A new role, a Book Fair and a load of pretzels!

Nov 17, 2023 | Language Industry 101

It’s been a wonderfully busy and productive year at First Edition Translations, and as we head towards the conclusion of 2023, we finally had a chance to catch up with newly-promoted Ana Grilo after a hectic week away at Frankfurt Book Fair.

Ana, congratulations on your recent promotion to Director of First Edition Translations – what a great way to celebrate October! What are your plans to develop the business in this new role, heading into 2024?

Thank you! I’ve been at First Edition for nearly 20 years now, and I know the company inside out. I want to leverage that experience and knowledge to drive our business in 2024. Primarily I want to expand our editorial services. In addition to the traditional book translations we already do, I will explore opportunities in related areas such as audiobook translations, digital publishing, and e-book localisation, further expanding our service offerings. We also have a more commercial side, especially with pharma clients, and keeping up to date with EMA regulatory requirements will be essential to see our business grow even more.

That sounds exciting! What challenges do you foresee in the new role, and how will your experience help you to solve these?

What’s in everybody’s minds in the language services industry is AI Integration and how it can help with our business. I would like for us to stay ahead of this curve and use it to enhance the efficiency of our translation services, but without ever losing track of the end quality result which means always using human linguists to review, verify, edit and transcreate.

It’s important to note that, while AI has brought and will continue to bring numerous benefits to the language services industry, it is not a perfect replacement for human linguists and language professionals. The other caveat is that there are limits to where and how to use it – never in creative content such as book translations, marketing copy and with a grain of salt in specialised medical and pharma translations, because human expertise is still essential for nuanced and context-dependent tasks, especially in areas where cultural sensitivity and subject matter expertise are crucial.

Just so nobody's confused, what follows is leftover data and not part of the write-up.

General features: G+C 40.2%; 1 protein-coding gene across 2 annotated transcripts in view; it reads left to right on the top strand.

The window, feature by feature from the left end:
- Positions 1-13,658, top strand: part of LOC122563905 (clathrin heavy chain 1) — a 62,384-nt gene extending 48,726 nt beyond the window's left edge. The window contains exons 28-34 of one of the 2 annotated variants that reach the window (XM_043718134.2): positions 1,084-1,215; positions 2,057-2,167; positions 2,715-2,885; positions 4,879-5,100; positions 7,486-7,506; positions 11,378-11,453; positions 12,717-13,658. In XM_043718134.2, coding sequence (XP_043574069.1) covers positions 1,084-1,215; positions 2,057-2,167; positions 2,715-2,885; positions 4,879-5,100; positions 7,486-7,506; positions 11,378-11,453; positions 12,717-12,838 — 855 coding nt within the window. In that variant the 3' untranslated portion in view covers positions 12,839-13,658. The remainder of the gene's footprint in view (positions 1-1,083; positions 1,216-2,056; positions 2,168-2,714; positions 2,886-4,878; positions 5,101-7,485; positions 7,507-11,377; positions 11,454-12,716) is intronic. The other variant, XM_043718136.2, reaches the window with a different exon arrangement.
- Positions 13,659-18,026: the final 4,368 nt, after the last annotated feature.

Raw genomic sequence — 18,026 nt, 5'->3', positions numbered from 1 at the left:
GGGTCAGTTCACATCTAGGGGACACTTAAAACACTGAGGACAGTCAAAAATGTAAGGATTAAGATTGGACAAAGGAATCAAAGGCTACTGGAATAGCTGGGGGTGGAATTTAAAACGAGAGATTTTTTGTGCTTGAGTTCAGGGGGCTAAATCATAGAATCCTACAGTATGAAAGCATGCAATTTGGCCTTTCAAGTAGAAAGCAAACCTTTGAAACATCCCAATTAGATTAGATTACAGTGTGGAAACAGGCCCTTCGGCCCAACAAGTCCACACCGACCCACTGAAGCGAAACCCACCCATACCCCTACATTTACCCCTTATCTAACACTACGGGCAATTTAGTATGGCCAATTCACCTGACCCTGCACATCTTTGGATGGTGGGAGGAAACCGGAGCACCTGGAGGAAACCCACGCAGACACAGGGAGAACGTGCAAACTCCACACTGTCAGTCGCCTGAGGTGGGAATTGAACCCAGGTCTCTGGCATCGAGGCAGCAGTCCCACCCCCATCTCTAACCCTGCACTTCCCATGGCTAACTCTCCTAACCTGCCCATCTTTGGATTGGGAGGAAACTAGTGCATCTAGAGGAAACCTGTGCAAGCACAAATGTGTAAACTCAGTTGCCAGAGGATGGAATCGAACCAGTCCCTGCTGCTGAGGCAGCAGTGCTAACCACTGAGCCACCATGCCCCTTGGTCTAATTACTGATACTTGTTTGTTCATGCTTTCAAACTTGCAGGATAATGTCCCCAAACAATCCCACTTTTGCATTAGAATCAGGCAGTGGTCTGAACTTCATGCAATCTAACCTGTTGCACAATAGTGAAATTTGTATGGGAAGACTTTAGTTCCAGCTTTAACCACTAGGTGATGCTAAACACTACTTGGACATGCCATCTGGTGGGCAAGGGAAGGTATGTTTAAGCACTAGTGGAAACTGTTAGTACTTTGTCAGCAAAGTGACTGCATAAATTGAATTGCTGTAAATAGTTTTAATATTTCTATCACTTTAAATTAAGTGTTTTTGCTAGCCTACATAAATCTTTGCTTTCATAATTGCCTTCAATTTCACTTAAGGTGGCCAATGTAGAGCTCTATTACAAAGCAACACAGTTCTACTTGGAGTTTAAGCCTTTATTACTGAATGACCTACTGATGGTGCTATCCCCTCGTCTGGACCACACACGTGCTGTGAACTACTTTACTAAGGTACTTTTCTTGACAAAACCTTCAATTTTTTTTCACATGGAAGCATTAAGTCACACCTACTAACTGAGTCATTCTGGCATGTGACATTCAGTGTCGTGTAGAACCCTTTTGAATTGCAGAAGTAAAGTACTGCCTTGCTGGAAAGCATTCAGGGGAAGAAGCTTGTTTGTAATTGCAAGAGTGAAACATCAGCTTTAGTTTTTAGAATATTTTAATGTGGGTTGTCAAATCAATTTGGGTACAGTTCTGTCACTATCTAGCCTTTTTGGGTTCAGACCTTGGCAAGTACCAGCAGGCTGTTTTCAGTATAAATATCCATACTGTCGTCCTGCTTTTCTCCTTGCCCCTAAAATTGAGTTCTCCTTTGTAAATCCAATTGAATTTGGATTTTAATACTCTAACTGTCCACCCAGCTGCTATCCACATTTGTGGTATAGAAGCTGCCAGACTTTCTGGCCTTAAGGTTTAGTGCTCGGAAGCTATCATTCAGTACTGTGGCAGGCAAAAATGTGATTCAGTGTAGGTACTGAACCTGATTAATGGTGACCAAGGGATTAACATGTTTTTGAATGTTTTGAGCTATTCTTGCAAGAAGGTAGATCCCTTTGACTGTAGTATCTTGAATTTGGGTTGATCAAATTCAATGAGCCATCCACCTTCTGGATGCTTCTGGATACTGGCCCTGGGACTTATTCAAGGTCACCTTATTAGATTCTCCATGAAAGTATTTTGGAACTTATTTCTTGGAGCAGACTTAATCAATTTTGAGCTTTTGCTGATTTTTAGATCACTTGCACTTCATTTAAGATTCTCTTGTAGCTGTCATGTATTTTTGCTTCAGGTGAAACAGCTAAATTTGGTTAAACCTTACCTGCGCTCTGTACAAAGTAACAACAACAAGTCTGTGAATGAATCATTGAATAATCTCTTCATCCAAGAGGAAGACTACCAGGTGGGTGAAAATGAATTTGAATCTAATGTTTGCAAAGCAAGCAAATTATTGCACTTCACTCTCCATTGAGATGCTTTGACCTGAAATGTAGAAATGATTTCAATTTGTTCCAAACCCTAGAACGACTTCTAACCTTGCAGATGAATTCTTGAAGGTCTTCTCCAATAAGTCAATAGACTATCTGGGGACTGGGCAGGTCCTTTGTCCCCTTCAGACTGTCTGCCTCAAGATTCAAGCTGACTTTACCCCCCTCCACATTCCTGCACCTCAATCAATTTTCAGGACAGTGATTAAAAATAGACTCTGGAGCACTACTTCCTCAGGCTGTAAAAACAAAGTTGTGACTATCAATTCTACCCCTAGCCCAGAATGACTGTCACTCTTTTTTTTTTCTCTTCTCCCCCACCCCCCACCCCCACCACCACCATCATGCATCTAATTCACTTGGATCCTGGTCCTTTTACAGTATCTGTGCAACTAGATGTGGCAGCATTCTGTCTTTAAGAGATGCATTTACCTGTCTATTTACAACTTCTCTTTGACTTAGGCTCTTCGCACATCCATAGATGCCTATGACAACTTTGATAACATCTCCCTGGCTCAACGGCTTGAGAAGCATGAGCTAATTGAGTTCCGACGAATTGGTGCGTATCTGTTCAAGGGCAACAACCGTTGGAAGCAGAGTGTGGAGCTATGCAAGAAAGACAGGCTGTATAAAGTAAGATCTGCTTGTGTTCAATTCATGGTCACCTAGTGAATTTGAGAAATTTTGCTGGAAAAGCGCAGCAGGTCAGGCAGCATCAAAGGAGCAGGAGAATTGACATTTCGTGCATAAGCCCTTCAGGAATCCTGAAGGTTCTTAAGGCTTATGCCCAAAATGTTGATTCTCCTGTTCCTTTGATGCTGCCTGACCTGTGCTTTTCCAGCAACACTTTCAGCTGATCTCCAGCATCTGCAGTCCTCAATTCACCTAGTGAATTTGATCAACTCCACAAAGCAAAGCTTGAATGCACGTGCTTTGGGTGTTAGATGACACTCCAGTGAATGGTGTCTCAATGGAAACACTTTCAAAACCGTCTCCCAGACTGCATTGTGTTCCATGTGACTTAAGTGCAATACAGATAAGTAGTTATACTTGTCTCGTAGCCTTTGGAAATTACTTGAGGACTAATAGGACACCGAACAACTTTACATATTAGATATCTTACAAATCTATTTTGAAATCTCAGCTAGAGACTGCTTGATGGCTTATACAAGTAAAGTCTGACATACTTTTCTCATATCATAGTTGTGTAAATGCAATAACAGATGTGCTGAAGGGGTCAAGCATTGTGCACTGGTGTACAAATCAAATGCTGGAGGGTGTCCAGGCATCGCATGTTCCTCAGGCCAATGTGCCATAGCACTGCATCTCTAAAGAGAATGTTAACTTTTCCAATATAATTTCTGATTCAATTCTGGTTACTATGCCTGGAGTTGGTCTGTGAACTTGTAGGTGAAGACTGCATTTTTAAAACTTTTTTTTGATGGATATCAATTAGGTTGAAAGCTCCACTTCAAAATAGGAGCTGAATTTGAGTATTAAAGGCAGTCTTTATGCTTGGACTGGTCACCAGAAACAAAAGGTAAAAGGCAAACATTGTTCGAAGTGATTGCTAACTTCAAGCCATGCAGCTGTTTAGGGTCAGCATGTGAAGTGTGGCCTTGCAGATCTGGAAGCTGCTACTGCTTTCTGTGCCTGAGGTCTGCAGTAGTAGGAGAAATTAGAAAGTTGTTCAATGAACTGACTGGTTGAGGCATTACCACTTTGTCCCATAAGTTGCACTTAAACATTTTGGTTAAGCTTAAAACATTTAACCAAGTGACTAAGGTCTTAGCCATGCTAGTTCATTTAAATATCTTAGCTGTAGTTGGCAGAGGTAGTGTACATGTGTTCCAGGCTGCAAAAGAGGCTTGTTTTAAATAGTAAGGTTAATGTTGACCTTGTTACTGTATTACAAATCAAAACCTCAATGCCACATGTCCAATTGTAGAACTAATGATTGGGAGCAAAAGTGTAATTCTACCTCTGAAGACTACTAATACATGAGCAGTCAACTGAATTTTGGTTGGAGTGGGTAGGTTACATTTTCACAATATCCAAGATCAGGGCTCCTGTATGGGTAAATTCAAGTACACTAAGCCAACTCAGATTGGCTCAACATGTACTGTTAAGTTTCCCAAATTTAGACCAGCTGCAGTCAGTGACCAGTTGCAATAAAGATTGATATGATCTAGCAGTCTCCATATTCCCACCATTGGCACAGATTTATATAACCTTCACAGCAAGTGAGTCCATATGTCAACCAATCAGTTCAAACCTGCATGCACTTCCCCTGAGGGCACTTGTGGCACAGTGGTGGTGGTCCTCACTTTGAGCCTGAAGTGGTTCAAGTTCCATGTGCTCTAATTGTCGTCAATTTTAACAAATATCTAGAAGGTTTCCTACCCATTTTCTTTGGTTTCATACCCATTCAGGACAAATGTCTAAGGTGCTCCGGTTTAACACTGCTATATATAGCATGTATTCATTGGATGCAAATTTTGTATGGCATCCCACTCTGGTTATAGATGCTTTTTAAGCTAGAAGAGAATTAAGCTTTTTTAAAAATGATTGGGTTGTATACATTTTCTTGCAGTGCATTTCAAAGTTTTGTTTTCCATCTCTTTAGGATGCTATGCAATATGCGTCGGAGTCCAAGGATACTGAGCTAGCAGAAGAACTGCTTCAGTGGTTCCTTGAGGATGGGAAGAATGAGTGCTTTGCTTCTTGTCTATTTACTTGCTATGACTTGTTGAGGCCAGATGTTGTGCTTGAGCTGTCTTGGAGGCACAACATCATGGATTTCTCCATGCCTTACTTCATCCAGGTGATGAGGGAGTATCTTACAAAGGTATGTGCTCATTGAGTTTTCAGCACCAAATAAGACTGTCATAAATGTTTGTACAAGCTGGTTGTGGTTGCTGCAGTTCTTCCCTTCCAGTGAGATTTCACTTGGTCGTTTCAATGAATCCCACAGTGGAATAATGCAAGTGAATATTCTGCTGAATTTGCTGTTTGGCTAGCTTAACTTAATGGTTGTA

We already offer a service called Post-Editing – in which our linguists can use AI-generated translations as a starting point and then perform post-editing to improve the quality, reducing the time and costs for our clients should they need it. AI should be seen as a tool to enhance the capabilities of language professionals rather than replace them entirely.

You recently attended the Frankfurt Book Fair – I’m sure AI was raised, and what other trends and new developments did you identify that will impact the publishing world in 2024?

Again, it is incredible how Artificial Intelligence seems to be everywhere these days and there were quite a few roundtables and talks about AI at the fair. The biggest concern is how to make sure that copyrighted content stays so, but there are very clever ways AI is being used in publishing, including market research and predictive analytics, optimising the distribution process, and more.

The Fair is vast – did you manage to meet any specific authors or publishers looking for translation services specifically? What sort of projects are they working on?

You call it “vast”, but that does not describe how mind-blowingly enormous the Fair truly is! It has many halls, each with many floors, with publishers and professionals from all over the world in attendance. I met some of our existing clients – including our largest publishing client Scala Arts and Heritage with whom we cooperate to create amazingly beautiful books such as the upcoming Arabic version of Impressions of Oman. I also met with potential new clients and we discussed how we can work together and how we can support them in their global expansion.

I hope you had some time to enjoy the cultural aspects of Frankfurt – the city is renowned for Bethmännchen (marzipan cookies) – did you manage to sample some of the local cuisine?

I am vegan and Frankfurt (and Germany in general) is actually really vegan friendly. To note, there is one Vietnamese vegan restaurant in Frankfurt that is absolutely delicious called Ong Tao Vegan. But in the Fair halls I couldn’t resist their famous pretzel stands! I may have had far too many this year…

Thanks Ana for your time, and wishing you the very best in your new role!

Do you have any questions for Ana or our team? Don’t hesitate to get in touch with us via enquiries@firstedit.co.uk.